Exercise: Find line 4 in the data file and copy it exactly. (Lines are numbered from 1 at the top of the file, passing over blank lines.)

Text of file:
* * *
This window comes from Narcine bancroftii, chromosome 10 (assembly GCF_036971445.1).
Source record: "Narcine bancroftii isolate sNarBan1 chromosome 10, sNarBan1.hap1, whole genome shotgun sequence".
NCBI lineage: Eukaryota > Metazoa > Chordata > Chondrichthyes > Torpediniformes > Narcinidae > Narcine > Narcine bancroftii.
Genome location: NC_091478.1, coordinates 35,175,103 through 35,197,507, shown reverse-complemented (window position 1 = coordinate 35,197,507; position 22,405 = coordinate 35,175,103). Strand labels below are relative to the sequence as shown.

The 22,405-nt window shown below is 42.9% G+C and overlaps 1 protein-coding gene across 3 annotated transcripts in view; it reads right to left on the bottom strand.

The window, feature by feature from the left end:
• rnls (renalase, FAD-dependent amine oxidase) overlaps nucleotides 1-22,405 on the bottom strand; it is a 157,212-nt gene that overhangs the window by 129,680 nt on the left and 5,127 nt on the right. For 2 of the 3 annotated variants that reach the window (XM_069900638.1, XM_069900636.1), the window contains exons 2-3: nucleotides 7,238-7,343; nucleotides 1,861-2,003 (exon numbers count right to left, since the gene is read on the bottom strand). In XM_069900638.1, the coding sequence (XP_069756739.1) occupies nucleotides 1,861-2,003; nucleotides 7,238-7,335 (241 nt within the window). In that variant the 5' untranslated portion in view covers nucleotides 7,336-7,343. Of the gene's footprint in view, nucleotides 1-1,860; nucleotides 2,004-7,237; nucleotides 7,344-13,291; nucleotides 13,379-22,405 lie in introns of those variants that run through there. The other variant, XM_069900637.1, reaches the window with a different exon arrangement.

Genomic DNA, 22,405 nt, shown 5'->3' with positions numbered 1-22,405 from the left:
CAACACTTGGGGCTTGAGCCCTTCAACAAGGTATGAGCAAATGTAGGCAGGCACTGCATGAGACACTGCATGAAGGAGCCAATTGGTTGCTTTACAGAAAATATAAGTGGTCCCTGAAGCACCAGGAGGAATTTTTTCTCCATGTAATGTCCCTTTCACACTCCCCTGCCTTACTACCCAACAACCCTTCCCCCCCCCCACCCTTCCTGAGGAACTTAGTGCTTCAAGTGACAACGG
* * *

Genome location: NC_091478.1, coordinates 35,175,103 through 35,197,507, shown reverse-complemented (window position 1 = coordinate 35,197,507; position 22,405 = coordinate 35,175,103). Strand labels below are relative to the sequence as shown.